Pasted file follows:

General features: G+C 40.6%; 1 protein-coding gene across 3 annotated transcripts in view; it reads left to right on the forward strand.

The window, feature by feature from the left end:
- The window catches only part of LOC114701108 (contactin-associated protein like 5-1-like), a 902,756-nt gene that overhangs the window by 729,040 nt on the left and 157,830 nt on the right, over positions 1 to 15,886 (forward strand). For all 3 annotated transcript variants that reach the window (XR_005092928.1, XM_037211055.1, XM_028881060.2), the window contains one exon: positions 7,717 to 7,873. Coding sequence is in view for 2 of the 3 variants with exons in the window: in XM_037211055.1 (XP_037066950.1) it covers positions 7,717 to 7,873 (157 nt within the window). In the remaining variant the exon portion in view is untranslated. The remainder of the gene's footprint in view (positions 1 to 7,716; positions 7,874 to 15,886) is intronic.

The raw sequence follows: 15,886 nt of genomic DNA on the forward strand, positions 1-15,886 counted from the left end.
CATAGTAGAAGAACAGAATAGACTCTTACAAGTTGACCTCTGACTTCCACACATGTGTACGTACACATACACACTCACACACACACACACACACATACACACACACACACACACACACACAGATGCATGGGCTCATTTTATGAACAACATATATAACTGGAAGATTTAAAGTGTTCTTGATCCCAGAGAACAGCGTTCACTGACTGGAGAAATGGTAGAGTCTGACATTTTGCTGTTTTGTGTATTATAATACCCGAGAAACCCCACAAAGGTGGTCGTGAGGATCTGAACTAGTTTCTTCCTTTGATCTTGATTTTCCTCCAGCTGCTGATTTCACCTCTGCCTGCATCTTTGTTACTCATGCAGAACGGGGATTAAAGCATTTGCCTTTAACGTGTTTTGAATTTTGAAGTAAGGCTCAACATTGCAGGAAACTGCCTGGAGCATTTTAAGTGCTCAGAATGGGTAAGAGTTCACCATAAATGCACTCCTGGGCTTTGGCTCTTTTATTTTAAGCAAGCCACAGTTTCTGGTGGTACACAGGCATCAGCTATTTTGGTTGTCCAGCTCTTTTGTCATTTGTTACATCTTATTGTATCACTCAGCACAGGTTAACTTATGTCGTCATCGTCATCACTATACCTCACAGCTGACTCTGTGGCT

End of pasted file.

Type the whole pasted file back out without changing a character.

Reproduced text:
General features: G+C 40.6%; 1 protein-coding gene across 3 annotated transcripts in view; it reads left to right on the forward strand.

The window, feature by feature from the left end:
- The window catches only part of LOC114701108 (contactin-associated protein like 5-1-like), a 902,756-nt gene that overhangs the window by 729,040 nt on the left and 157,830 nt on the right, over positions 1 to 15,886 (forward strand). For all 3 annotated transcript variants that reach the window (XR_005092928.1, XM_037211055.1, XM_028881060.2), the window contains one exon: positions 7,717 to 7,873. Coding sequence is in view for 2 of the 3 variants with exons in the window: in XM_037211055.1 (XP_037066950.1) it covers positions 7,717 to 7,873 (157 nt within the window). In the remaining variant the exon portion in view is untranslated. The remainder of the gene's footprint in view (positions 1 to 7,716; positions 7,874 to 15,886) is intronic.

The raw sequence follows: 15,886 nt of genomic DNA on the forward strand, positions 1-15,886 counted from the left end.
CATAGTAGAAGAACAGAATAGACTCTTACAAGTTGACCTCTGACTTCCACACATGTGTACGTACACATACACACTCACACACACACACACACACATACACACACACACACACACACACACAGATGCATGGGCTCATTTTATGAACAACATATATAACTGGAAGATTTAAAGTGTTCTTGATCCCAGAGAACAGCGTTCACTGACTGGAGAAATGGTAGAGTCTGACATTTTGCTGTTTTGTGTATTATAATACCCGAGAAACCCCACAAAGGTGGTCGTGAGGATCTGAACTAGTTTCTTCCTTTGATCTTGATTTTCCTCCAGCTGCTGATTTCACCTCTGCCTGCATCTTTGTTACTCATGCAGAACGGGGATTAAAGCATTTGCCTTTAACGTGTTTTGAATTTTGAAGTAAGGCTCAACATTGCAGGAAACTGCCTGGAGCATTTTAAGTGCTCAGAATGGGTAAGAGTTCACCATAAATGCACTCCTGGGCTTTGGCTCTTTTATTTTAAGCAAGCCACAGTTTCTGGTGGTACACAGGCATCAGCTATTTTGGTTGTCCAGCTCTTTTGTCATTTGTTACATCTTATTGTATCACTCAGCACAGGTTAACTTATGTCGTCATCGTCATCACTATACCTCACAGCTGACTCTGTGGCT